In defeating the Ottawa Senators this past Thursday night, the Rangers are heading back to the postseason. The Rangers fell three games short of winning the Stanley Cup Championship last season and overall they are playing like a team that has a bitter taste in their mouths about it. Lundqvist will return today and he’ll more than likely be eased back in as the Rangers starting goalie, but New York wouldn’t be where they currently are without the emergence of the young Mr. Talbot.
There is nothing quite like rivalries in the world of sports as they ignite fan bases while bringing out the best in teams. The New York Islanders came into existence as a National Hockey League franchise in 1972 and in the process they infringed on the domain of the New York Rangers. Since their inception the Islanders have called the Nassau Coliseum in Uniondale, New York home as the play in the shadows of New York City. The Rangers call Madison Square Garden in New York City home and about 28 miles separates these two venues. It didn’t take the Islanders that long to put their stamp on this rivalry as they secured their first playoff series victory in franchise history by defeating the Rangers in 1975. From 1975-1984, the Islanders and the Rangers would meet in the Stanley Cup Playoffs six times with the guys from Long Island getting the best of the Blueshirts on five occasions. The Islanders would ride this wave of momentum to four consecutive Stanley Cup Titles in the early 1980’s. Overall the Islanders and Rangers have met in the postseason eight times with the Isles winning five of those encounters. The last time that the Rangers and Islanders met in the postseason was 1994 in the first round of the playoffs. And it was the Rangers that would go on to win the Stanley Cup that year.
This season the Islanders and Rangers are two of the top teams in the Eastern Conference. The Isles and Rangers are first and second in the Metropolitan Division respectively and they have engaged in some battles this season. The Islanders won the first three games against the Rangers this season by a combined score of 13-4. On January 27 when the Isles beat the Rangers 4-1 at the Nassau Coliseum, chants went up from the crowd of “you can’t beat us” and “Henrik, Henrik” to mock Rangers goalie Henrik Lundqvist.
These two rivals met last night once more at the Coliseum and it appeared to be more of the same as the Isles jumped out to a quick 2-0 lead. It was almost 3-0 in favor of the Islanders, but the Rangers would quickly shift the momentum when defenseman Ryan McDonagh scored to cut the Isles lead to a point. This would be a seesaw affair until early in the third period when Islanders center Ryan Strome would score to give them a 5-3 advantage which brought on the “you can’t beat us” chants once again from the crowd at the Nassau Coliseum. But playing without their star goalie Lundqvist, the Rangers offense picked up backup goalie Cam Talbot as center Derek Stepan, right winger Martin St. Louis, and defenseman Kevin Klein each scored in the third period to give the Rangers the 6-5 lead. The Islander faithful may have quieted down, but for the Ranger fans in attendance there could now flex their muscles.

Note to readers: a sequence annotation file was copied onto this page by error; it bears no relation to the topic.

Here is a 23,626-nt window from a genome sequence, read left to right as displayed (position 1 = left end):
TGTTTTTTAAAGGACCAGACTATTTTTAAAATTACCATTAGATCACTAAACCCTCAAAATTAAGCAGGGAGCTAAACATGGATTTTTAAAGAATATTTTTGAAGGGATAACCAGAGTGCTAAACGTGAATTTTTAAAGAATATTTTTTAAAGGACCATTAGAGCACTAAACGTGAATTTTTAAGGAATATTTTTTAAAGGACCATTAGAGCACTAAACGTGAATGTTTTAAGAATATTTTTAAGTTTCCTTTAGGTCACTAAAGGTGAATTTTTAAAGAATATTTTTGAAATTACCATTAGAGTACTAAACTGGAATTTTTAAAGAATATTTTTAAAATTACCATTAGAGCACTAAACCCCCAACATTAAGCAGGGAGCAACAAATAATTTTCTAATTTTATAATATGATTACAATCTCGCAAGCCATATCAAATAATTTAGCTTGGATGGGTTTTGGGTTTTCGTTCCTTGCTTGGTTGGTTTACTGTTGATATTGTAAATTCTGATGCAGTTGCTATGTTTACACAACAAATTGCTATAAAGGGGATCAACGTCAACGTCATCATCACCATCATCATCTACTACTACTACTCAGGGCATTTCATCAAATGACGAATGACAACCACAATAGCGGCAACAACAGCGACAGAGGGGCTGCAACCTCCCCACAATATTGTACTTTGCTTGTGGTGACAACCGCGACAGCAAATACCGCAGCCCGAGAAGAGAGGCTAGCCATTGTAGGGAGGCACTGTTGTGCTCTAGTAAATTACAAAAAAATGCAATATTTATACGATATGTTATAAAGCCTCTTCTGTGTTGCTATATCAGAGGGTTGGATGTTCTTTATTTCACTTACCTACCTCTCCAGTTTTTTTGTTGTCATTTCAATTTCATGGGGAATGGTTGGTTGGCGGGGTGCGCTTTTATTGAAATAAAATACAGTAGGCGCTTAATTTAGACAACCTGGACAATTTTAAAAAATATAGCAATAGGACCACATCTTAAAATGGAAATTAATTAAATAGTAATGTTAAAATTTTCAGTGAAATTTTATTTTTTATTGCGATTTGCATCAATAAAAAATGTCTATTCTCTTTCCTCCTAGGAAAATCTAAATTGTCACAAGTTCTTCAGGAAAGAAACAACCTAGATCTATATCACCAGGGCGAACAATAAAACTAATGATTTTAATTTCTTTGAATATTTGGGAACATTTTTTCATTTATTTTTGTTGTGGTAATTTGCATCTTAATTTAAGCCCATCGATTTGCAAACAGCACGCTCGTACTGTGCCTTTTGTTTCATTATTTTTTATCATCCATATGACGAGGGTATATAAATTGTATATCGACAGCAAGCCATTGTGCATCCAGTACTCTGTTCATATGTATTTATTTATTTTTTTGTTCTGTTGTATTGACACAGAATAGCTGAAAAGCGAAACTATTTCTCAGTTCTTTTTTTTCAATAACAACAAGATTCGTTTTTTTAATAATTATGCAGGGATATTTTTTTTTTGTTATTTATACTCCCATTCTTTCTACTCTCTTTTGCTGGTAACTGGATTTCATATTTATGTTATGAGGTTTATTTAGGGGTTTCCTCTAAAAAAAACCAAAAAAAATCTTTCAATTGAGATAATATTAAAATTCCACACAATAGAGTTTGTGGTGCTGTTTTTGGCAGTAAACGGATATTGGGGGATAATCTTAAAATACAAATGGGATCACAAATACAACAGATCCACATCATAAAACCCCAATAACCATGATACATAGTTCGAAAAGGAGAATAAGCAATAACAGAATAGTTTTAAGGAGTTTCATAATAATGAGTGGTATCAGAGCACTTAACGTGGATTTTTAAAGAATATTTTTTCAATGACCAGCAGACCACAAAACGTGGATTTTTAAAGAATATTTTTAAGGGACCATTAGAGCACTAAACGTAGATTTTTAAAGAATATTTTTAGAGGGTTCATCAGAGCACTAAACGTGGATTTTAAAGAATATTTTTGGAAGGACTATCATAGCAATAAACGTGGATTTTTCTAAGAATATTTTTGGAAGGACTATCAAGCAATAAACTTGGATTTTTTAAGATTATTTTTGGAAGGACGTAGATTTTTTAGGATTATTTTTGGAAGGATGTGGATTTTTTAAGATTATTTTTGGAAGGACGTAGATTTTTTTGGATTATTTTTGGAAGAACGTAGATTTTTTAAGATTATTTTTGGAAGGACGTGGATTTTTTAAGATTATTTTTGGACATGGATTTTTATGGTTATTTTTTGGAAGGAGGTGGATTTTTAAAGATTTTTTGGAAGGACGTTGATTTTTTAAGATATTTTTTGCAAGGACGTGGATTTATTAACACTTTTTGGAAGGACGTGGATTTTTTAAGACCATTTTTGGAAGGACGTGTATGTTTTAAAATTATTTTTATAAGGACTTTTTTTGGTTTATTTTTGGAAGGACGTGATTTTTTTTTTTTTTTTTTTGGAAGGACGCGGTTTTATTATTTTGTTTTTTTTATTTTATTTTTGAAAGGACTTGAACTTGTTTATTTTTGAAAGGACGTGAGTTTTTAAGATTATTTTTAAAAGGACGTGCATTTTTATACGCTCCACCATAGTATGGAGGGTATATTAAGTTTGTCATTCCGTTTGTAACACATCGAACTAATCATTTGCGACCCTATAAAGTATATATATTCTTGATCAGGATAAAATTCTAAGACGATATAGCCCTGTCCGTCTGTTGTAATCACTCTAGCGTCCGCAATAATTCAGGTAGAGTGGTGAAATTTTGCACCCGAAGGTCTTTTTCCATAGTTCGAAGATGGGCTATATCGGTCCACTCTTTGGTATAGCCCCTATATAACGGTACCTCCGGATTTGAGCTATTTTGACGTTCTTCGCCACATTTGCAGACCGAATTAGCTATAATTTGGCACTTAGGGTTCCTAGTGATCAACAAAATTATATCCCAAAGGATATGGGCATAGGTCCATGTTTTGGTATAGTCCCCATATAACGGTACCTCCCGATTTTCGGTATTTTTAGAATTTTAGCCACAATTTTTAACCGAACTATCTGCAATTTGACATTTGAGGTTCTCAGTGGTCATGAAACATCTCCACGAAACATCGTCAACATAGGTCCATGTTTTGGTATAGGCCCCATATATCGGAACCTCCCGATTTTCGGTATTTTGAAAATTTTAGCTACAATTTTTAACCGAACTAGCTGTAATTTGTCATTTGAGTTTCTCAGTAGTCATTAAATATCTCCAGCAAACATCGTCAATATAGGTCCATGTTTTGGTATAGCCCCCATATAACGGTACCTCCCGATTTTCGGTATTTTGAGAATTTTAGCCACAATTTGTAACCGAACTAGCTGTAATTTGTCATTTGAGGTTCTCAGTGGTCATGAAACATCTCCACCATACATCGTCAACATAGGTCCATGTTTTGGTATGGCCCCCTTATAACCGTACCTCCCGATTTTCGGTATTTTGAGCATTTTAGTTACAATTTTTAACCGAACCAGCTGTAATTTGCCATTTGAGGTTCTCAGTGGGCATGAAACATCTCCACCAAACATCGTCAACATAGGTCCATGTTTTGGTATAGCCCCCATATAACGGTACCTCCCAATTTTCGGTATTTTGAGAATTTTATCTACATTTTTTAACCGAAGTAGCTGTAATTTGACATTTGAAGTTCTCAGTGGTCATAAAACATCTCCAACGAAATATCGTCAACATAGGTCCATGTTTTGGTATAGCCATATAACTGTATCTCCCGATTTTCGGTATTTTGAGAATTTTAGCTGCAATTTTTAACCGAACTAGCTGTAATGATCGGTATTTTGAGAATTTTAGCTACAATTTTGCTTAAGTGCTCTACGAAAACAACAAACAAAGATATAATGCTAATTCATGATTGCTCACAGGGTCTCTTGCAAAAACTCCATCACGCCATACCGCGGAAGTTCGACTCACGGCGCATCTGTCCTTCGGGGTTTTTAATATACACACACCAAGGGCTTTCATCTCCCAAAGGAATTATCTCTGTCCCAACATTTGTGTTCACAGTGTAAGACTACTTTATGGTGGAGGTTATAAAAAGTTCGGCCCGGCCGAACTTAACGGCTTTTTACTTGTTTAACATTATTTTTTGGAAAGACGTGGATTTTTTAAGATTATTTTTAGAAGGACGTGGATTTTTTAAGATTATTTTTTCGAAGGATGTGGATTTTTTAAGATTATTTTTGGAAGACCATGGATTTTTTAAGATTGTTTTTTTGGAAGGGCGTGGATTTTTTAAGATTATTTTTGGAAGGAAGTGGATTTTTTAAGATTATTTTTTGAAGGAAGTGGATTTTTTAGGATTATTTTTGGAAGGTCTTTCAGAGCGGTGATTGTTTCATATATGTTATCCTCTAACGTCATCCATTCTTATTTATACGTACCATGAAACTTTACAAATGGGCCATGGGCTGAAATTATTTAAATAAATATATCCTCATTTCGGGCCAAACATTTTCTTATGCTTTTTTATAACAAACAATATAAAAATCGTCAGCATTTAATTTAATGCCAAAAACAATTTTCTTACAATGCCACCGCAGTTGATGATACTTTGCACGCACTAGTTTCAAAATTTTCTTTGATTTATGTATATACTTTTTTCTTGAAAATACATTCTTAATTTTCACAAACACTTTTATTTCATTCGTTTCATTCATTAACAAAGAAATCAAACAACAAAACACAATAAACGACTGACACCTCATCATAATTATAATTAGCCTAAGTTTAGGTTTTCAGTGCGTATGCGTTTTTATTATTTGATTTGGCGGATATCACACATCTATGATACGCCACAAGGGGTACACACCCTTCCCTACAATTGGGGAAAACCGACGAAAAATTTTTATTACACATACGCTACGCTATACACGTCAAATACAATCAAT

The Rangers would escape Uniondale with the 6-5 win and this game brought back memories of the days when these two teams consistently met in the playoffs and it is something that we could see this spring.
With this being the final season for the Islanders at the Nassau Coliseum as they are set to move to the Barclays Center in Brooklyn this fall, there has been a sense of nostalgia for their Long Island fan base this season. Those Islander fans on Long Island will still be able to see their favorite hockey team: they will just have to travel a little bit further to do it. But with Islanders finally fielding a team this season that can actually contend for the first time in over 20 years, the fans on Long Island have come out to support them. The past two decades have seen the Ranger fans dominate the seats at the Nassau Coliseum when these two teams meet, but it hasn’t been the case this year with Islander fans strongly showing their support and even finding their way to the Garden in Manhattan as well. And with the intensity of this rivalry it would only be fitting to see these two teams meet one more time in the NHL Playoffs before the Isles move from Nassau County to Kings County.